I think it’s safe to say, we all have had our good days and bad days throughout the past seven weeks of quarantine. Personally, I have found that I’m often triggered by the weather. Give me a little sunshine to start the day and my outlook improves exponentially. The other influential factor of a feel-good day coincides with making it a look good day. Since the beginning of the “stay home” order, I’ve been part of the team of women at The Hive working to keep the lights on even when the lights were actually off. I admit, at the onset of this virus I was faced with a challenge of exploring what my purpose should be. It was hard to ignore some crystal clear history I brought to the table. This might be my first pandemic but it sure ain’t my first rodeo.
In 2007 I was the manager of Hysteria (one of the first upscale women’s boutiques in Old Town with a forward eye on fashion) and fought tooth and nail to keep the doors open during the mortgage crisis recession where people stopped shopping. This was a period where I developed acute survival skills and entertained the unimaginable daily. At the slightest mention of the possibilities of closing my fierce mantra become, “Not on my watch!” I reached deep and found brands that offered margins we desperately needed (anyone remember Skunkfunk?!! This brand saved my bacon. They’re now SKFK.) In my understanding of the world, there are no coincidences. So, on March 13, 2020, I chose to do what I knew how to do – fight for small business survival.
Thankfully this time it was under Elizabeth’s fearless guidance and two days a week I came to The Hive and learned how to safely adjust a brick and mortar model to a curbside / home delivery / Instagram boutique business. All Elizabeth needed to do was ask and I was a willing participant. Funny how life has a way of prepping you for something such as a pandemic. Having survived through 2007 – 2009 I was all too familiar with what it felt like to face unknown territory in retail. Instagram became the critical ally. Knowing I would be in front of The Hive’s Instagram audience on those days kept me focused on the importance of presenting the polish you come to expect from someone whose business is style.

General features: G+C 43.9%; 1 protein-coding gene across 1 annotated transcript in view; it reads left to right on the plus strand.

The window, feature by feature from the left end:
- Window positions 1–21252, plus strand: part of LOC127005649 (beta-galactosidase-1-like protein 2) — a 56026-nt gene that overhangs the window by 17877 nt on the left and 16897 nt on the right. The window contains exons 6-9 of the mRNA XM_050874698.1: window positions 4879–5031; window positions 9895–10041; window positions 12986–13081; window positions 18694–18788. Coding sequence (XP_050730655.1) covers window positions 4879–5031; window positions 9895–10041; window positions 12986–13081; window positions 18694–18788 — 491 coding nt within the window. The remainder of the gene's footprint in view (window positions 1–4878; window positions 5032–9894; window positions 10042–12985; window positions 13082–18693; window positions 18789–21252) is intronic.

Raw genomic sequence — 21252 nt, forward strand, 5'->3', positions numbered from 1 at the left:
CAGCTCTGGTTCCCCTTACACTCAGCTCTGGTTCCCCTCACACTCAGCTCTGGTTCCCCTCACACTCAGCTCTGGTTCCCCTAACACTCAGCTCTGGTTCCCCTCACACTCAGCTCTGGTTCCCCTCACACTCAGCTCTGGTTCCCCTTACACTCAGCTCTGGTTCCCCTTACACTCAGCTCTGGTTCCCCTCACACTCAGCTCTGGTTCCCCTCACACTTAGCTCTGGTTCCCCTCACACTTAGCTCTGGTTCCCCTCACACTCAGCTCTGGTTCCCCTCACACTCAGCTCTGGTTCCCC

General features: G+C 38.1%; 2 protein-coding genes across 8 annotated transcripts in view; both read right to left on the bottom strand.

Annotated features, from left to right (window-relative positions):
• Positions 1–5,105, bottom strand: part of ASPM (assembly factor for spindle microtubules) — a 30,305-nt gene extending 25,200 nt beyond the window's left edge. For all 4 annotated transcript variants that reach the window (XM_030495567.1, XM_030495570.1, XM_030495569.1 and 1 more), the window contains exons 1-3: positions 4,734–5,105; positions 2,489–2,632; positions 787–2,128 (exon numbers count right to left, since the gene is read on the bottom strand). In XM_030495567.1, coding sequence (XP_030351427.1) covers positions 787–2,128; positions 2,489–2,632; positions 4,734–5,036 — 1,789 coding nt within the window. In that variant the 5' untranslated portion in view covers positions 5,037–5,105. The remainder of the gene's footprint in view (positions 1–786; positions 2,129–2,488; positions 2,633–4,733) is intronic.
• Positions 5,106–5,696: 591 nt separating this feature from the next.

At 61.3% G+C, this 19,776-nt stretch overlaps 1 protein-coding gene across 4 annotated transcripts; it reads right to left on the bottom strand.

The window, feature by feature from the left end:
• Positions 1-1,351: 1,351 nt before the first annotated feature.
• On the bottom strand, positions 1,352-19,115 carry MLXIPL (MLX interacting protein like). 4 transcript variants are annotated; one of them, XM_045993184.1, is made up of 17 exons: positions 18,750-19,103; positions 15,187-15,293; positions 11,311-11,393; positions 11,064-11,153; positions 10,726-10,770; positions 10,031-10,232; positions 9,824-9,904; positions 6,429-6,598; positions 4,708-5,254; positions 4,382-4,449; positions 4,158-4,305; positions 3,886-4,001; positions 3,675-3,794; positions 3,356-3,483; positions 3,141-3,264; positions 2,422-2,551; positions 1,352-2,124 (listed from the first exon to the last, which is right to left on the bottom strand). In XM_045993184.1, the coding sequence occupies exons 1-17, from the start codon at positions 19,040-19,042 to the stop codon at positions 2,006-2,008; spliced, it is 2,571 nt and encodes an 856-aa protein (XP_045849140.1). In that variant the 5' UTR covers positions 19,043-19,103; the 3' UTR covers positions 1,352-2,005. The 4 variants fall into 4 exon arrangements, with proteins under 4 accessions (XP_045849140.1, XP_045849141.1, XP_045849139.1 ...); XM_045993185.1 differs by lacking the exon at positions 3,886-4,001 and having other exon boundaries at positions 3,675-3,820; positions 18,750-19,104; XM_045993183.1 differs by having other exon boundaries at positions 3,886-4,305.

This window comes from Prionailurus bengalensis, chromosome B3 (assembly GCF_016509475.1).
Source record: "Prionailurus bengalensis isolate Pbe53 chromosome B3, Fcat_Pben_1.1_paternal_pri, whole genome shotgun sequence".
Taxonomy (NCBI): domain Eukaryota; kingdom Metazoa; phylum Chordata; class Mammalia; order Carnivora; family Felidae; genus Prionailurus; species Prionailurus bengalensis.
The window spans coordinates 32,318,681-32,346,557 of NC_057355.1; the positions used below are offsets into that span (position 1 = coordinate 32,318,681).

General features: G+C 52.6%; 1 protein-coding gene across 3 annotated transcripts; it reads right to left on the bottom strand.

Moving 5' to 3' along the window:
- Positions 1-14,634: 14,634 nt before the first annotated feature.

I noticed a big difference in my outlook on the days I put effort into my outfit and makeup versus the days I chose to remain in cozies with a scrubbed face. This phenomenon was further realized a couple weeks ago as I was delivering sundries to my client Karen Barnes curbside. While discussing the woes of planning her daughter’s wedding during a pandemic on this beautiful afternoon, another client of mine sashays (yes…she sashays) by with her four-legged companion, Bear. It was if I had manifested the need to understand my purpose. Brooke Curran of Running Brooke is looking every bit of put together in a micro-striped Nili Lotan T-shirt and a pair of Apiece Apart Merida pants ~ all were selections of mine. Her hair and jewelry are perfectly in line with the effortless ease of her ensemble. I wanted to hug her, but social distancing kept me in check. And as if seeing her wasn’t enough to feel effective, Brooke reiterated that putting herself together daily keeps her focused and productive. My clients are amazing women who have secured my understanding that we are all here to assist each other throughout our lives – and definitely throughout a novel virus that has spun us on our Golden Goose clad heels.